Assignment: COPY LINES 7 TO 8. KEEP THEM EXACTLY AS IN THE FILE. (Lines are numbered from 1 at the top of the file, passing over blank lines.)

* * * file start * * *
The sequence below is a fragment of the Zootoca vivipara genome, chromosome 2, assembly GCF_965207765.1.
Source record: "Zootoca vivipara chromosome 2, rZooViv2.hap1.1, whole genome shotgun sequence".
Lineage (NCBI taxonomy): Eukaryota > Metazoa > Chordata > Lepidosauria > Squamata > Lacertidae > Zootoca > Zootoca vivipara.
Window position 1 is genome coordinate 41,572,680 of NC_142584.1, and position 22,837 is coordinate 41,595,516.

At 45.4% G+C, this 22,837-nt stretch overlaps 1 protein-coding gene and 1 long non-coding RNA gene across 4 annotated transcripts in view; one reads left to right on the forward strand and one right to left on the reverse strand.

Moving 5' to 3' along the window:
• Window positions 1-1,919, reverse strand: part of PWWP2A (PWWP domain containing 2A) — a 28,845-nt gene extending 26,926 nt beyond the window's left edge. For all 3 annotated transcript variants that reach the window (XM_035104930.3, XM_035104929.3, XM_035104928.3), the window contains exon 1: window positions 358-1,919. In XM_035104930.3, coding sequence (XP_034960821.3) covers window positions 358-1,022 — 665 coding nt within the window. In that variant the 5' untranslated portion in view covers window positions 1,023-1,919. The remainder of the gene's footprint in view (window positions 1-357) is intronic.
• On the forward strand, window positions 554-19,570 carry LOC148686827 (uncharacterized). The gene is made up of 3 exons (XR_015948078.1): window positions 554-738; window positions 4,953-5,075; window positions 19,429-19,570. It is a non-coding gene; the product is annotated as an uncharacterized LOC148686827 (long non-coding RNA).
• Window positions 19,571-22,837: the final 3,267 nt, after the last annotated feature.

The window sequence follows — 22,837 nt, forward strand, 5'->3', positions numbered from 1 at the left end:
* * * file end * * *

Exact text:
• Window positions 1-1,919, reverse strand: part of PWWP2A (PWWP domain containing 2A) — a 28,845-nt gene extending 26,926 nt beyond the window's left edge. For all 3 annotated transcript variants that reach the window (XM_035104930.3, XM_035104929.3, XM_035104928.3), the window contains exon 1: window positions 358-1,919. In XM_035104930.3, coding sequence (XP_034960821.3) covers window positions 358-1,022 — 665 coding nt within the window. In that variant the 5' untranslated portion in view covers window positions 1,023-1,919. The remainder of the gene's footprint in view (window positions 1-357) is intronic.
• On the forward strand, window positions 554-19,570 carry LOC148686827 (uncharacterized). The gene is made up of 3 exons (XR_015948078.1): window positions 554-738; window positions 4,953-5,075; window positions 19,429-19,570. It is a non-coding gene; the product is annotated as an uncharacterized LOC148686827 (long non-coding RNA).